Standard Office 'T-Bar' Type Ceiling Tiles...Any Properties?

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Standard Office 'T-Bar' Type Ceiling Tiles...Any Properties?

Postby ZapAxe » Mon Mar 08, 2004 4:57 pm

Hello,

I have a box of ceiling tile 2'X2' squares hanging around that normally go in offices in suspeneded T-Bar type ceilings. They are light weight, soft & crumbly, much like Sound-Board.
I figure that they at least defuse sound somewhat do to their soft surfaces.

I was wondering if it would be worth placing them at specific areas in my 9'X11' (all in one room) home studio to help reflected sounds.

I don't figure it would help reduce any sound levels, especially since I won't be covering the whole room, if I use them at all.

Another thought for a use is to put them in some corners, so that my corners will not be a 90 degree angle but two 45 degree angles. I'd have to place some kind of brace in the corner to hold them in place.

Just a thought here...?

Steve
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Postby Bob » Mon Mar 08, 2004 6:27 pm

These sound a little like acoustic ceiling tile, in which case they are absorbers (not difusers nor reflectors).
They won't be as effective as 4" of fiberglass for a corner trap, but they should do something corner-trap-ish.
If you have them lying around they're certainly cost effective (i.e. zero $), and you don't have to wrap them.
Regards
Bob Golds
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Postby jcgriggs23 » Tue Mar 09, 2004 3:15 am

If you do use them, you will want airspace (preferably filled with glass or rock wool) behind them. They won't do much acoustically (except perhaps at very high frequencies) mounted flat on a surface.

I wouldn't bother doing the corners with them - save up for glass or rock fibre board and use the "Dave trap" design from the archives.

My $0.02 (Canadian),
John
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Postby ZapAxe » Wed Mar 10, 2004 1:25 am

Thanks Bob & JC,

Come to think of it, if I'm working above a ceiling in an office building, I CAN still hear people fine through the ceiling although a bit muffled.
For one thing they're usually 2X4 ft tiles, so maybe the gaps may be letting in additinal sound to pass.
So they aborb 'somewhat' for the very high freqs.

So maybe it's not worth bothering if there are far better materials. Even Sound-Board is pretty cheap to absorb additional sounds, and i did but about 6 4X8 ft sheets that I have laying around.

I'll have to look into some serious corner traps.

Btw, what is the "Dave Trap" design? I never heard of this.

Steve
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Postby Paul Woodlock » Thu Mar 11, 2004 7:33 pm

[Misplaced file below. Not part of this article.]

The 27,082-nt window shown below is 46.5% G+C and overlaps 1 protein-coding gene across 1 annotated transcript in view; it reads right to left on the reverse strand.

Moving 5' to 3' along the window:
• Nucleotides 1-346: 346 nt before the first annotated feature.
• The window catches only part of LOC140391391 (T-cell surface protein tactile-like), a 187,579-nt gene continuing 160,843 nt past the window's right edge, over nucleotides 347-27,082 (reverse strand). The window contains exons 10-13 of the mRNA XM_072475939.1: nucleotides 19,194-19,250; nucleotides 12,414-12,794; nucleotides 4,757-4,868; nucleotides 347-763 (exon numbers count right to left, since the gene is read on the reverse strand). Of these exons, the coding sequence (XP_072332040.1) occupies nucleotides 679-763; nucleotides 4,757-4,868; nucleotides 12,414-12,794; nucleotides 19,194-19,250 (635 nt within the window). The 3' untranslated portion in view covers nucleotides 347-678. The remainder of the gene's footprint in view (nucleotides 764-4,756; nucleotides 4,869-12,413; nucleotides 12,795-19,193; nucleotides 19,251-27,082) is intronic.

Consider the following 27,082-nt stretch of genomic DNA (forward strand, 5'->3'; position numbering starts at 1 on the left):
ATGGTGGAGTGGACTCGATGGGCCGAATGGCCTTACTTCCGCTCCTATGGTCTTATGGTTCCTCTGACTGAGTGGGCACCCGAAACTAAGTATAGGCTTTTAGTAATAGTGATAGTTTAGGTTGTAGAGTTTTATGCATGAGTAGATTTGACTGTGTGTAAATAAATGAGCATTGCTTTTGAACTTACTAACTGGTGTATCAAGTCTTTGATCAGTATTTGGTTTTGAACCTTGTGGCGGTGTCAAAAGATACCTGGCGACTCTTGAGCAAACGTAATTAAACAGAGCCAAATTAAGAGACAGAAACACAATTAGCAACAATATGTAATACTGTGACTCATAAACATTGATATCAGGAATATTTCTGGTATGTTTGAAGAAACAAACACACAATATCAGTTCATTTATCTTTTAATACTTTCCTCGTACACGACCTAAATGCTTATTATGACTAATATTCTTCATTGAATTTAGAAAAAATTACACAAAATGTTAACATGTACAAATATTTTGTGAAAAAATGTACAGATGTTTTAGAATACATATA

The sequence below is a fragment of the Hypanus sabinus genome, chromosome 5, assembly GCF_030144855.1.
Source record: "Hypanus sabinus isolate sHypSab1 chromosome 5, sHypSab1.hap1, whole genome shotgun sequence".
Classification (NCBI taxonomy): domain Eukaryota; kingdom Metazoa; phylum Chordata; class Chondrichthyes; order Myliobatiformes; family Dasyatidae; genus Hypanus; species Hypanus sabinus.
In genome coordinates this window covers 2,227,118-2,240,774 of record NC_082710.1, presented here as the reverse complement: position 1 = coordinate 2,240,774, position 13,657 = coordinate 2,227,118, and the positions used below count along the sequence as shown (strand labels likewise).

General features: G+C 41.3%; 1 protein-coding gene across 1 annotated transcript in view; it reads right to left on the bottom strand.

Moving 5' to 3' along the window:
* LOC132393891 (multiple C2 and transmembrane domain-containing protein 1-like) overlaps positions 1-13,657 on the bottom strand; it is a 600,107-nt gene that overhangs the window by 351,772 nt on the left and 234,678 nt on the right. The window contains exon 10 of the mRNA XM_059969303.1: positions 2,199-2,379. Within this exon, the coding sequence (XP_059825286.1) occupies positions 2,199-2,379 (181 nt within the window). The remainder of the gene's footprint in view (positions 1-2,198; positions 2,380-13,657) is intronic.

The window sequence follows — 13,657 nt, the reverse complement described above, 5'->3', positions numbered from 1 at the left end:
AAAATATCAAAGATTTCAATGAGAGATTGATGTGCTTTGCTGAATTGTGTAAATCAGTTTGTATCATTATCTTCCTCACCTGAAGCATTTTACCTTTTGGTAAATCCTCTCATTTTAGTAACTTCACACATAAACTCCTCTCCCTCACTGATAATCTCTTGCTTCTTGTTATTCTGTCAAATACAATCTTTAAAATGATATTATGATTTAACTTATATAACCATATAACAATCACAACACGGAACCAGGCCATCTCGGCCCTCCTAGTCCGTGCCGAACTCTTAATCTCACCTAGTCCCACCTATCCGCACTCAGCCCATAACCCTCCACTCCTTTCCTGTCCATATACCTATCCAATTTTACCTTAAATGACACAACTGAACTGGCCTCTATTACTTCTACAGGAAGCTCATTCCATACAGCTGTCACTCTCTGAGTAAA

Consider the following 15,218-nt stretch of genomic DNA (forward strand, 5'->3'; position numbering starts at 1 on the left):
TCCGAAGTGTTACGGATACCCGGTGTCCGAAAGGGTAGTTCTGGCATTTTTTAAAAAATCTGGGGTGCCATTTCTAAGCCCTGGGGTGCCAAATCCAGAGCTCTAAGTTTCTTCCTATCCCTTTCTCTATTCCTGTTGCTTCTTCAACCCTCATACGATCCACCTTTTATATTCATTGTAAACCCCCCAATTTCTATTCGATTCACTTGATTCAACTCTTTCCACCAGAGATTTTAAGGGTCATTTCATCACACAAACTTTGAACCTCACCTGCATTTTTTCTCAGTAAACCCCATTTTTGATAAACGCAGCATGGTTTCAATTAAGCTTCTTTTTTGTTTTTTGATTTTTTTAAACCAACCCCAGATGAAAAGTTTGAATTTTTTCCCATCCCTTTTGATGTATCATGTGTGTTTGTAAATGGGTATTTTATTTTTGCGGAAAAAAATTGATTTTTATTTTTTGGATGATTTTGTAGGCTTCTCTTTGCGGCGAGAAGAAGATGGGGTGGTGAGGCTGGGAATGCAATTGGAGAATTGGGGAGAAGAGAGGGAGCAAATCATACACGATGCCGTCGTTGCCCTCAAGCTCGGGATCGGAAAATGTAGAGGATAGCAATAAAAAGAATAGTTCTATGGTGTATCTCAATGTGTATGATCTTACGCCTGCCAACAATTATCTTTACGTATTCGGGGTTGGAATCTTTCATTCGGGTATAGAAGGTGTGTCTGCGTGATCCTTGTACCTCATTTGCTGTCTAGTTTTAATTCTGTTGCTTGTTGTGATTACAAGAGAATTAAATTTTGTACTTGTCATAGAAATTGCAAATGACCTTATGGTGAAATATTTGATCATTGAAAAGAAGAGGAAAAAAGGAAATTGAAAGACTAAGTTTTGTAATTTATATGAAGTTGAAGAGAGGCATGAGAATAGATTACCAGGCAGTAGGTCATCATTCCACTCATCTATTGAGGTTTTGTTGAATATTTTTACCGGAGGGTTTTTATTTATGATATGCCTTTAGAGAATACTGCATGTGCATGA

ZapAxe wrote:Thanks Bob & JC,

Come to think of it, if I'm working above a ceiling in an office building, I CAN still hear people fine through the ceiling although a bit muffled.
For one thing they're usually 2X4 ft tiles, so maybe the gaps may be letting in additinal sound to pass.
So they aborb 'somewhat' for the very high freqs.

So maybe it's not worth bothering if there are far better materials. Even Sound-Board is pretty cheap to absorb additional sounds, and i did but about 6 4X8 ft sheets that I have laying around.

I'll have to look into some serious corner traps.

Btw, what is the "Dave Trap" design? I never heard of this.

Steve


Greetings Steve :)

The Dave Trap is basically a slab of rigid rockwool Owens Corning 703/ Rockwool RW3 placed at 45 deg across each corner of the room. preferably 4" thick, and from floor to ceiling. fix in with a wooden frame and cover with cloth to taste. Also known as 'Corner Traps'

You can also do 'Horizontal corners' ( i.e. where walls and ceiling meet ) as an addition or alternative.

Very simple to make. Even for an electrician! ( guffaw! ) :) :) :)

Paul
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Postby ZapAxe » Fri Mar 12, 2004 3:52 am

Hey there Paul,

You know an electricain's moto around here is "We Fix Your Shorts"...Cums in handy for the pretty women at service calls;)

Ok, then.. I get now. But are these Dave Traps a solution designed for 'Sound-Proofing' or just 'Standing Waves' for room acoustics?
My room is not really sound proofed ready per say, but I DO want to 'Reduce' levels...Especially when I start doing my vocal work [gasp]. As a mater of fact I plan to build a 'Tear-Down' type vocal booth so I'll have that in my 9X11ft studio room - as a room within a room. That'll keep my voice from prying ears!

Steve
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